Wine is a good trainer for your pallet. Craft beer is like the training wheels version in that the flavors are much more in-your-face and easier to notice. Whiskey is like an advance course because you have to sift through the booze and burn to get the complexity of good whiskey. With whiskey, I would recommend bourbon, not solely because I think it's better than Scotch, but also it's cheaper.
So alcohol is a good way to train:lol: just practice moderation.
While we are talking vices... cigars are also fantastic pallet trainers. Although too much can lead to damage but most the great chefs smoke so whatever.
On more of a boyscout route... coffee is much more complex when you get the good stuff and brew it correctly. I like french press but purist stick with manual brewing. Good stuff doesn't mean starbucks... they are about on board with mcdonalds now. Good stuff is usually fair trade and roasted either at high altitude, Vail Mountain Roasting Co. Vail Mountain Coffee & Tea Co. :: Home Page
or done by someone who knows what he or she is doing... Zingerman's Coffee Zingerman's Coffee Company
As far as basic food tasting: the first thing for me is proper seasoning. Taste food as you slowly increase the s&p and find out when the flavor of the food is at its fullest and then what it tastes as you add too much.
Maybe do some studying on the physiology of taste, I need more myself. But remember only 5 tastes. Sweet, salty, bitter, sour, umami. After that it's in the nose. The chemical in Syrah wine that makes it taste like white pepper is (drumroll...) the same chemical that's in black pepper. So there is a lot of science that can help you understand what you're trying to taste.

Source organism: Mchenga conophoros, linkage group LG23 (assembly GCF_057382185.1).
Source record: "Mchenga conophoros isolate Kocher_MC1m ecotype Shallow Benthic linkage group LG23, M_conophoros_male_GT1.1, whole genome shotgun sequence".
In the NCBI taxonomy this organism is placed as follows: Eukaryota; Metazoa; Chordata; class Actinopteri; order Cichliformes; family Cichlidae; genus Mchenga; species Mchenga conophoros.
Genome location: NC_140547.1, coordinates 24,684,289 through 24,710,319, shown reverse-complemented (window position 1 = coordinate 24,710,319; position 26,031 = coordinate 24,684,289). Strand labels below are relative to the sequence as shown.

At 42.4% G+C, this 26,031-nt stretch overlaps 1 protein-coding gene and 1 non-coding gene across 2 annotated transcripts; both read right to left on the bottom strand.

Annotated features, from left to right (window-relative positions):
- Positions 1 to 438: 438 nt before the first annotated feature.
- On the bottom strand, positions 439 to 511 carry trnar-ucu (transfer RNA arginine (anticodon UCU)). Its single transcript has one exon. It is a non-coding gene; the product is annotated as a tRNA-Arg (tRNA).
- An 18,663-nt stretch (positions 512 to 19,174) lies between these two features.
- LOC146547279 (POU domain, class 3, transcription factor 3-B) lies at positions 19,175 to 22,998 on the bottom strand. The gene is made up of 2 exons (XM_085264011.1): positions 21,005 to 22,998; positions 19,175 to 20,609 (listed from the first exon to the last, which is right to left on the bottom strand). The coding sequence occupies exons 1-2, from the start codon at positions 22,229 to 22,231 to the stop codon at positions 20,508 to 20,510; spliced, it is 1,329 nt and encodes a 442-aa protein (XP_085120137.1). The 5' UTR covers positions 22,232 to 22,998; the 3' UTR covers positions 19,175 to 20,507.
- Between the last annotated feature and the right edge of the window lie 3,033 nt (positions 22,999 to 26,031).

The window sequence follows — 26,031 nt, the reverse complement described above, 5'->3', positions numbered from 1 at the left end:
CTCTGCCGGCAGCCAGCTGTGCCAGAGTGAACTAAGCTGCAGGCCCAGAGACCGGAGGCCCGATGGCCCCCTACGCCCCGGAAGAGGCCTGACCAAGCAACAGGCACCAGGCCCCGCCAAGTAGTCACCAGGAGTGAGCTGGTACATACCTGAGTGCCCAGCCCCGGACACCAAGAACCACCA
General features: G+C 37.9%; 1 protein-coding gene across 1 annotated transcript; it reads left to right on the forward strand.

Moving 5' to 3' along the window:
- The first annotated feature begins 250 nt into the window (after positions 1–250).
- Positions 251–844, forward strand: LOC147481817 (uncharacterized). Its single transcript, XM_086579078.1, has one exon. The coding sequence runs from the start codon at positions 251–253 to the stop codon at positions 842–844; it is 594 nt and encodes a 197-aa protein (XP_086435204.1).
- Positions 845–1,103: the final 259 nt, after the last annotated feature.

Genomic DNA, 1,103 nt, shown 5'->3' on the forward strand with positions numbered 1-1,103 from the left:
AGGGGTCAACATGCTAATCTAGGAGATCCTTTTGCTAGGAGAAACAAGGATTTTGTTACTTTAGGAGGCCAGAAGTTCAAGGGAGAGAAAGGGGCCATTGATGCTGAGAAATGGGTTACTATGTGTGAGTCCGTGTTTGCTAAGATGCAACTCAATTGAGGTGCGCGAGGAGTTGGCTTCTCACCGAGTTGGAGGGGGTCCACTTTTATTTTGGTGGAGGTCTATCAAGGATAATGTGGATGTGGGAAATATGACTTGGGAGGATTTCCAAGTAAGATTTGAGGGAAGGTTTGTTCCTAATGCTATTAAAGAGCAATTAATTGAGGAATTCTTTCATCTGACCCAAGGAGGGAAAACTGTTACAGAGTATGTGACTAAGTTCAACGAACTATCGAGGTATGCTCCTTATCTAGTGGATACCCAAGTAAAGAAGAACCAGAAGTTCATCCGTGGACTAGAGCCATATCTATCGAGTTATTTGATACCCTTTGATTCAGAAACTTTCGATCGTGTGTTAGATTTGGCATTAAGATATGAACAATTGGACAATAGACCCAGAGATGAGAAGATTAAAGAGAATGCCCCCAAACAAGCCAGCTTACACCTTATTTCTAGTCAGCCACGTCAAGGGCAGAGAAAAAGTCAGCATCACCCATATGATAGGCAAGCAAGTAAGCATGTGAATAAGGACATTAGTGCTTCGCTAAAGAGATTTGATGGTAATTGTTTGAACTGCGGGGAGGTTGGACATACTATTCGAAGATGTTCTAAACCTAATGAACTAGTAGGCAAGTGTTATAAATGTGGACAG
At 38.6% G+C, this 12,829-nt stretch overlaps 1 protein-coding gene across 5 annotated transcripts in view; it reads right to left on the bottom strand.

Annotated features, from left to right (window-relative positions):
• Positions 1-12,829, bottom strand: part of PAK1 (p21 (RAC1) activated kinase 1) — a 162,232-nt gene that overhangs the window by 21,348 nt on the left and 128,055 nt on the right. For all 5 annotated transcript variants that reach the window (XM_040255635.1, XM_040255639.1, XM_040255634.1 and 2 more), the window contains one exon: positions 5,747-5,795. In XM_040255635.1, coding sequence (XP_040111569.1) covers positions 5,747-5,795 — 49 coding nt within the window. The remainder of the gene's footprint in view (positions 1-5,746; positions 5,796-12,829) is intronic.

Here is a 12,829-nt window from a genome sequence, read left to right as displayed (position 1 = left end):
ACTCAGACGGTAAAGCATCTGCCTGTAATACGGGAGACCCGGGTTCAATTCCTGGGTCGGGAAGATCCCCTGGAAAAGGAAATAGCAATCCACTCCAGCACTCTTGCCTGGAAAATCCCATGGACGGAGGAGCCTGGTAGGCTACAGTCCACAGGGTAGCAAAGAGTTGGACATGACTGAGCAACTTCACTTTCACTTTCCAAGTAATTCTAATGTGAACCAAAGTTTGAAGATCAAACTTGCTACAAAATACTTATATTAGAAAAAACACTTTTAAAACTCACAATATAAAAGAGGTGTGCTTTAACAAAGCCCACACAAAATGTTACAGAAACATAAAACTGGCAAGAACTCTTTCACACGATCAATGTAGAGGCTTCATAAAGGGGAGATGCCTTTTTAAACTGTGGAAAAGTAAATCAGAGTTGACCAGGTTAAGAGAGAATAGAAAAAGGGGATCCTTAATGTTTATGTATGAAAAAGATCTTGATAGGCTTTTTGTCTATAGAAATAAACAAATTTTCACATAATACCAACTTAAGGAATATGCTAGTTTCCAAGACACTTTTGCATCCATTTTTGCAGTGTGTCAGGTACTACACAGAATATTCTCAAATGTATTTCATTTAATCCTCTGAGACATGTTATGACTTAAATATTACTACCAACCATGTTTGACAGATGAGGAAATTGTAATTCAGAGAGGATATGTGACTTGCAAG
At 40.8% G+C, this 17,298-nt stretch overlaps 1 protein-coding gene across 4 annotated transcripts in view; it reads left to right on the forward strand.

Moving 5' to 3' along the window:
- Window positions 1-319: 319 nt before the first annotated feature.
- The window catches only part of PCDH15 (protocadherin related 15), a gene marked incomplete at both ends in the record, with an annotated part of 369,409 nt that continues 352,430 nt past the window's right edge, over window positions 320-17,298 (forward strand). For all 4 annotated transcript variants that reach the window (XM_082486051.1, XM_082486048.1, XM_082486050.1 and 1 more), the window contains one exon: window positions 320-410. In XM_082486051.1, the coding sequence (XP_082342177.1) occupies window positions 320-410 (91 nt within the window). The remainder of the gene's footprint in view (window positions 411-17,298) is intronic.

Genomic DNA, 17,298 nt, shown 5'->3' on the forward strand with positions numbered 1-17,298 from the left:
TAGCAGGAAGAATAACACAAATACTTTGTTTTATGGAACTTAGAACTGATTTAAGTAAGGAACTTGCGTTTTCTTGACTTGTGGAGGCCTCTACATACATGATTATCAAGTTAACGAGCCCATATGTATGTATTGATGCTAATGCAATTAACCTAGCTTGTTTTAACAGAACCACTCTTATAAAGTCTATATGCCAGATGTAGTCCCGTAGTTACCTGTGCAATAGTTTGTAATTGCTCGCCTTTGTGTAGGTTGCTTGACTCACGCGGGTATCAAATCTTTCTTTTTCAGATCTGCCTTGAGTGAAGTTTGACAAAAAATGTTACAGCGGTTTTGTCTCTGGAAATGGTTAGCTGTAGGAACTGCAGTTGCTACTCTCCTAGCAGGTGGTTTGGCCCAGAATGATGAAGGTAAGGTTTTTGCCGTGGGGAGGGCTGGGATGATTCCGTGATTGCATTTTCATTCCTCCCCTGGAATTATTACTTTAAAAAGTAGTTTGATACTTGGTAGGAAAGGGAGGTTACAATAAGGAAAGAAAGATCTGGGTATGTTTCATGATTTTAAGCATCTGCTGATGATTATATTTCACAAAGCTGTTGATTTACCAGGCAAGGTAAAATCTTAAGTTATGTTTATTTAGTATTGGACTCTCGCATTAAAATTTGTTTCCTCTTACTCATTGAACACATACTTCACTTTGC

I would find a food cooperative and buy a small portion of every spice they had and study their smell then try adding them to unsalted water crackers and tasting. I'm gonna go do this now that I'm recommending it to someone else.
Take some beef tips and boil some then saute some others. Taste the caramelization. Fry some onions, then caramelize some onions.
Take all those spices and see where you can go with them in a daily omellete.
As far as other qualiies of "Great Chefs": Thomas Keller says you need desire. I'd say to be great at anything you need desire? I'm sure the will and desire of Gordon Ramsay would have allowed him to overcome just about anything to get his three stars. Just look at this YouTube - Ramsay's Boiling Point E1P1
Let me know if this helps.